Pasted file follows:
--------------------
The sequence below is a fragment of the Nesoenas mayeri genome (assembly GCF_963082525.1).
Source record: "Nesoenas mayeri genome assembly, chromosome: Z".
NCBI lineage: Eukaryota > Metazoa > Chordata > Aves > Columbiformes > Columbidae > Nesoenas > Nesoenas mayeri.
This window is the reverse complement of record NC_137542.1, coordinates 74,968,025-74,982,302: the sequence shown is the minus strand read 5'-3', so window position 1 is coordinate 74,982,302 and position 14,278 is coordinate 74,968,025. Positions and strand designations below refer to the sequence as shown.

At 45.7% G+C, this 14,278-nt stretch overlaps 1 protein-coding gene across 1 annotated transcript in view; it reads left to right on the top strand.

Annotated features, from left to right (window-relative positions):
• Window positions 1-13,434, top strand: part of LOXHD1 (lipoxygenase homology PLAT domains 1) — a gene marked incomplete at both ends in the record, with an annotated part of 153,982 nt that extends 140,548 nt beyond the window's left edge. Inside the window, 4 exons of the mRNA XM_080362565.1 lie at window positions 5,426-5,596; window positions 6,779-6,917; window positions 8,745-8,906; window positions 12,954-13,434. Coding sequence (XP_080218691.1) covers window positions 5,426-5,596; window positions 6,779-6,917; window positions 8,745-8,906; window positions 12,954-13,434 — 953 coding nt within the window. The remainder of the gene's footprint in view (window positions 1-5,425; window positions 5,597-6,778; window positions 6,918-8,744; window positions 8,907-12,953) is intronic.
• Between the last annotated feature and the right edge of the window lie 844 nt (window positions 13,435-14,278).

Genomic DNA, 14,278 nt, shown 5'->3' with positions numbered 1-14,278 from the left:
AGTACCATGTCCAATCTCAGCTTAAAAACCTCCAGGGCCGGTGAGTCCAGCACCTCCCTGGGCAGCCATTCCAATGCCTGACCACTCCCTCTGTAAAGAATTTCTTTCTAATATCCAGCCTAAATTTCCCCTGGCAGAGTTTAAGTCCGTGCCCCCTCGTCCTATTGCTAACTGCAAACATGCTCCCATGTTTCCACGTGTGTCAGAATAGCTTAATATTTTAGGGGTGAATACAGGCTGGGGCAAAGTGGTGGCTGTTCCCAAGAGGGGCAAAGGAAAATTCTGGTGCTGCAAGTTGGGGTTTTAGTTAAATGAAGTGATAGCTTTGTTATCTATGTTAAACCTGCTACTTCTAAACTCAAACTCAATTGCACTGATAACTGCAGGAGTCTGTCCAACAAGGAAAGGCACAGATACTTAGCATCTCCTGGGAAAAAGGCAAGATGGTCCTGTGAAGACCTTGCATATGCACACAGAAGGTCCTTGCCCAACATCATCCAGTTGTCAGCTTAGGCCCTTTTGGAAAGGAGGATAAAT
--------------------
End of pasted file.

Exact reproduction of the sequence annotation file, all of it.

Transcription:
The sequence below is a fragment of the Nesoenas mayeri genome (assembly GCF_963082525.1).
Source record: "Nesoenas mayeri genome assembly, chromosome: Z".
NCBI lineage: Eukaryota > Metazoa > Chordata > Aves > Columbiformes > Columbidae > Nesoenas > Nesoenas mayeri.
This window is the reverse complement of record NC_137542.1, coordinates 74,968,025-74,982,302: the sequence shown is the minus strand read 5'-3', so window position 1 is coordinate 74,982,302 and position 14,278 is coordinate 74,968,025. Positions and strand designations below refer to the sequence as shown.

At 45.7% G+C, this 14,278-nt stretch overlaps 1 protein-coding gene across 1 annotated transcript in view; it reads left to right on the top strand.

Annotated features, from left to right (window-relative positions):
• Window positions 1-13,434, top strand: part of LOXHD1 (lipoxygenase homology PLAT domains 1) — a gene marked incomplete at both ends in the record, with an annotated part of 153,982 nt that extends 140,548 nt beyond the window's left edge. Inside the window, 4 exons of the mRNA XM_080362565.1 lie at window positions 5,426-5,596; window positions 6,779-6,917; window positions 8,745-8,906; window positions 12,954-13,434. Coding sequence (XP_080218691.1) covers window positions 5,426-5,596; window positions 6,779-6,917; window positions 8,745-8,906; window positions 12,954-13,434 — 953 coding nt within the window. The remainder of the gene's footprint in view (window positions 1-5,425; window positions 5,597-6,778; window positions 6,918-8,744; window positions 8,907-12,953) is intronic.
• Between the last annotated feature and the right edge of the window lie 844 nt (window positions 13,435-14,278).

Genomic DNA, 14,278 nt, shown 5'->3' with positions numbered 1-14,278 from the left:
AGTACCATGTCCAATCTCAGCTTAAAAACCTCCAGGGCCGGTGAGTCCAGCACCTCCCTGGGCAGCCATTCCAATGCCTGACCACTCCCTCTGTAAAGAATTTCTTTCTAATATCCAGCCTAAATTTCCCCTGGCAGAGTTTAAGTCCGTGCCCCCTCGTCCTATTGCTAACTGCAAACATGCTCCCATGTTTCCACGTGTGTCAGAATAGCTTAATATTTTAGGGGTGAATACAGGCTGGGGCAAAGTGGTGGCTGTTCCCAAGAGGGGCAAAGGAAAATTCTGGTGCTGCAAGTTGGGGTTTTAGTTAAATGAAGTGATAGCTTTGTTATCTATGTTAAACCTGCTACTTCTAAACTCAAACTCAATTGCACTGATAACTGCAGGAGTCTGTCCAACAAGGAAAGGCACAGATACTTAGCATCTCCTGGGAAAAAGGCAAGATGGTCCTGTGAAGACCTTGCATATGCACACAGAAGGTCCTTGCCCAACATCATCCAGTTGTCAGCTTAGGCCCTTTTGGAAAGGAGGATAAAT